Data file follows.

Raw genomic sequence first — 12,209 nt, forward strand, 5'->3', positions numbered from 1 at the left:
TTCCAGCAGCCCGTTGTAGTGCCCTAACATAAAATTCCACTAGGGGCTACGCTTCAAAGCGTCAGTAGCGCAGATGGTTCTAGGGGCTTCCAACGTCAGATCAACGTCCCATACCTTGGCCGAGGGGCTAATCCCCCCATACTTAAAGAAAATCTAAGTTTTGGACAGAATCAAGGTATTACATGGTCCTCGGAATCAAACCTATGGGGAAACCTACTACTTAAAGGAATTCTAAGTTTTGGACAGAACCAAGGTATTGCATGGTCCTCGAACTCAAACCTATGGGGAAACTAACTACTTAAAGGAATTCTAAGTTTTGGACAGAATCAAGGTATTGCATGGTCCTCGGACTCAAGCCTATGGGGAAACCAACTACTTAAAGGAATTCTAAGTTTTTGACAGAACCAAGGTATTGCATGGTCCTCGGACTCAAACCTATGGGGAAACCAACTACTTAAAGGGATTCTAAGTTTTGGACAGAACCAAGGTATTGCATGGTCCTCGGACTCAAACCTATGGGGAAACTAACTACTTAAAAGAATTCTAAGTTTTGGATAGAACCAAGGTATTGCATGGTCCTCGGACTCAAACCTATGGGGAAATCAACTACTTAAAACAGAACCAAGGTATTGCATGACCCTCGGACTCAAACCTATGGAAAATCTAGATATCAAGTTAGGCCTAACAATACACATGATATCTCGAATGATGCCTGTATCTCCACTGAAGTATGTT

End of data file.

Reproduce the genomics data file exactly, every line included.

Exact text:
Raw genomic sequence first — 12,209 nt, forward strand, 5'->3', positions numbered from 1 at the left:
TTCCAGCAGCCCGTTGTAGTGCCCTAACATAAAATTCCACTAGGGGCTACGCTTCAAAGCGTCAGTAGCGCAGATGGTTCTAGGGGCTTCCAACGTCAGATCAACGTCCCATACCTTGGCCGAGGGGCTAATCCCCCCATACTTAAAGAAAATCTAAGTTTTGGACAGAATCAAGGTATTACATGGTCCTCGGAATCAAACCTATGGGGAAACCTACTACTTAAAGGAATTCTAAGTTTTGGACAGAACCAAGGTATTGCATGGTCCTCGAACTCAAACCTATGGGGAAACTAACTACTTAAAGGAATTCTAAGTTTTGGACAGAATCAAGGTATTGCATGGTCCTCGGACTCAAGCCTATGGGGAAACCAACTACTTAAAGGAATTCTAAGTTTTTGACAGAACCAAGGTATTGCATGGTCCTCGGACTCAAACCTATGGGGAAACCAACTACTTAAAGGGATTCTAAGTTTTGGACAGAACCAAGGTATTGCATGGTCCTCGGACTCAAACCTATGGGGAAACTAACTACTTAAAAGAATTCTAAGTTTTGGATAGAACCAAGGTATTGCATGGTCCTCGGACTCAAACCTATGGGGAAATCAACTACTTAAAACAGAACCAAGGTATTGCATGACCCTCGGACTCAAACCTATGGAAAATCTAGATATCAAGTTAGGCCTAACAATACACATGATATCTCGAATGATGCCTGTATCTCCACTGAAGTATGTT